Monday's U.S. Supreme Court order that California must release tens of thousands of inmates from its unconstitutionally overcrowded prisons brings new urgency to a bill to make nonviolent drug ex-cons eligible for food stamps, Assemblyman Sandre Swanson says.
Swanson, D-Alameda, is the author of AB 828, the Nutritional Assistance for Families Act, which would let people convicted of certain nonviolent, drug-related felonies receive Supplemental Nutrition Assistance Program benefits. Federal law bars certain former offenders from receiving such benefits, but lets states opt out of the ban; 14 states have eliminated the ban entirely, and 21 have modified it.
The Assembly voted 46-30 Monday to pass Swanson's bill; it now goes to the state Senate.
"Nearly 46,000 prisoners will soon be released into our communities," Swanson said in a news release. "Whether you are happy with this or not, the fact is that the state is about to absorb a huge population of ex-felons and we must be realistic about how to support them and their families as they attempt to transition back into society. If a person's most critical needs are not met when they re-enter society after serving time in prison, they won't have the tools necessary for a successful and safe return. Without basic support, such as food, many of them will return to criminal activity and drug use instead of gainful employment and sobriety."
"I understand being hard on crime. I stand behind stricter penalties and fines for criminals. However, once a person has successfully served his sentence, he should have tools available to successfully redintegrate."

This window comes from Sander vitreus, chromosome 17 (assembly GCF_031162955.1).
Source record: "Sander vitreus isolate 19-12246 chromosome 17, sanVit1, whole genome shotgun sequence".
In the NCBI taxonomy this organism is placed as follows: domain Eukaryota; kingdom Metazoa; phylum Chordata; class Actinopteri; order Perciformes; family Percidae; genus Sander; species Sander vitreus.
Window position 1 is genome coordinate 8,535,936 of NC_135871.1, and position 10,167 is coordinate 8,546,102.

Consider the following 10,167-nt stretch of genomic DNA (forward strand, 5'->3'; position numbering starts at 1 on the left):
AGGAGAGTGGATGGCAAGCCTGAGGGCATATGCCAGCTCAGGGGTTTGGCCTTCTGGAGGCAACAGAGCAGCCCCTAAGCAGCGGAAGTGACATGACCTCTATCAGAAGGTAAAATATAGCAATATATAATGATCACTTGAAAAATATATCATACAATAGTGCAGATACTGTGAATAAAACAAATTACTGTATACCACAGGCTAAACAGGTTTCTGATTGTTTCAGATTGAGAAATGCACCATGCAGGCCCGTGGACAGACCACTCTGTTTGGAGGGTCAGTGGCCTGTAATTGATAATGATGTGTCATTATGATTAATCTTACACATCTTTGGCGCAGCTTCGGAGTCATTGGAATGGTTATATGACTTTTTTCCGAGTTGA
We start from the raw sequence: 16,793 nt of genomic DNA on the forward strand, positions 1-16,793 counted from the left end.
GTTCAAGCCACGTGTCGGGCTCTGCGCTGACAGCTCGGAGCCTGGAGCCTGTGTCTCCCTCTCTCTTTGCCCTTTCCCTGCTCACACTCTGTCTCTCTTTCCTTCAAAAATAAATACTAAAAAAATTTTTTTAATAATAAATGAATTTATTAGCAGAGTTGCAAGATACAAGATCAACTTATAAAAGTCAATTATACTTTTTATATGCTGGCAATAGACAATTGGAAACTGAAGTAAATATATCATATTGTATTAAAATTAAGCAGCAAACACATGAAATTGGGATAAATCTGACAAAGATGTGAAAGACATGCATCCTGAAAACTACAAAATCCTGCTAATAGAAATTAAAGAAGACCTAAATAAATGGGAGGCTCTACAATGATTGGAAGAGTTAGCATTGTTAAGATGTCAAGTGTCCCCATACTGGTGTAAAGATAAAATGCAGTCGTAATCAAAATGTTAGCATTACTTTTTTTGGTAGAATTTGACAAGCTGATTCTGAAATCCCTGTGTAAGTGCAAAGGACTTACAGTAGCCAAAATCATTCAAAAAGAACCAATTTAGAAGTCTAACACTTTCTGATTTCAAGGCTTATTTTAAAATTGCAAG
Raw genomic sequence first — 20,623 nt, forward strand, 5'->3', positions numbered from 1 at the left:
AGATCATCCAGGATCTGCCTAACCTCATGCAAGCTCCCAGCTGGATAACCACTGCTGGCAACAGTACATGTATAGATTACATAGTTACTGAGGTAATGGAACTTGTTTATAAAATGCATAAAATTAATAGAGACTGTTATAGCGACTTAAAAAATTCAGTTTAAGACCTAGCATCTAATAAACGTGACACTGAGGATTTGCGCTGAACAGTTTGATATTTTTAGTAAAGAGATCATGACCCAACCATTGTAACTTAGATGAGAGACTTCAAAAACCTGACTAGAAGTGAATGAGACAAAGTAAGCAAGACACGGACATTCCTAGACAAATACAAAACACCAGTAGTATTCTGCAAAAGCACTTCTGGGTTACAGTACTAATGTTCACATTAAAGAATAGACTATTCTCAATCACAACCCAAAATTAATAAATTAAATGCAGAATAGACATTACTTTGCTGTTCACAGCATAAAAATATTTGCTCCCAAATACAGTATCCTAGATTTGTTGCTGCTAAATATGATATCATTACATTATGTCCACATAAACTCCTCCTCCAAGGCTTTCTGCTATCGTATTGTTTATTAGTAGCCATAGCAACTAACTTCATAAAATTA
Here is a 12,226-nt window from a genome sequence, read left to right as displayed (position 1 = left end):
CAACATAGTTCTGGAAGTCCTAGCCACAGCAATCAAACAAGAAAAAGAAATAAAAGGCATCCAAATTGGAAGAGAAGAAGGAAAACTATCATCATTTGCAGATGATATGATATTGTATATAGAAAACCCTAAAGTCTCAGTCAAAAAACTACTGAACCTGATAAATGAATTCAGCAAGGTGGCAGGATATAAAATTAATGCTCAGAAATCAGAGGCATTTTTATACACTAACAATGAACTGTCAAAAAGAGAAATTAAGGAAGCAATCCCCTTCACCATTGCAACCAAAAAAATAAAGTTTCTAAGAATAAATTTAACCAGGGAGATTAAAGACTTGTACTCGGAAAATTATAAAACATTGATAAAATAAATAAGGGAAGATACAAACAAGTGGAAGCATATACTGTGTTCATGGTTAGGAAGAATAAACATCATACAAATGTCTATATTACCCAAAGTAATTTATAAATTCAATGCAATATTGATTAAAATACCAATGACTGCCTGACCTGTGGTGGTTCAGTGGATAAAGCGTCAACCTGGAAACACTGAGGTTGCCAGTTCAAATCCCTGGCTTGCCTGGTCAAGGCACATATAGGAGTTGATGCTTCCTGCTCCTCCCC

Swanson noted California's recidivism rate is at 70 percent, the nation's highest, and most Californians would prefer their tax dollars support education and job creation rather than housing and rehousing the same inmates over and over again. Keeping the ban in place means leaving federal money on the table that would support agriculture, boost sales tax revenue, reduce recidivism and help families in need.
"Economists estimate that for every dollar of SNAP funds spent, the local economy receives $1.75 in return," Swanson said. "During these times of unprecedented program cuts and joblessness, we cannot leave federal dollars on the table that would ultimately help stimulate our economy and increase public safety by helping communities safely absorb the 46,000 prisoners who may end up living as our neighbors."
Gov. Arnold Schwarzenegger vetoed two similar bills by Swanson in 2007 and 2008. In the latter veto message, the governor wrote that "extending food stamp eligibility to drug dealers or traffickers, upon the condition that they engage in drug treatment, will not ensure these individuals will stop selling or trafficking illegal drugs. Therefore, this bill does not provide a targeted approach to the right population and does not ensure adequate public safety protections."
Swanson tried again last year, but the bill never made it to a state Senate floor vote. As the Assembly approved it last May, Assemblyman Chuck DeVore, R-Irvine -- then a GOP primary candidate for U.S. Senate -- blasted the idea.
"(G)iving felony-level drug dealers government funds with no strings attached undermines the very concept of holding them accountable for their actions," DeVore said at the time. "With just 12 percent of the nation's population residing here, California is home to 32 percent of the welfare recipients in the United States. We should be encouraging Californians to become self-reliant, not enlarging the welfare rolls with convicted felons. Each dollar given to drug felons is a dollar that could go to an out of work family with children to care for."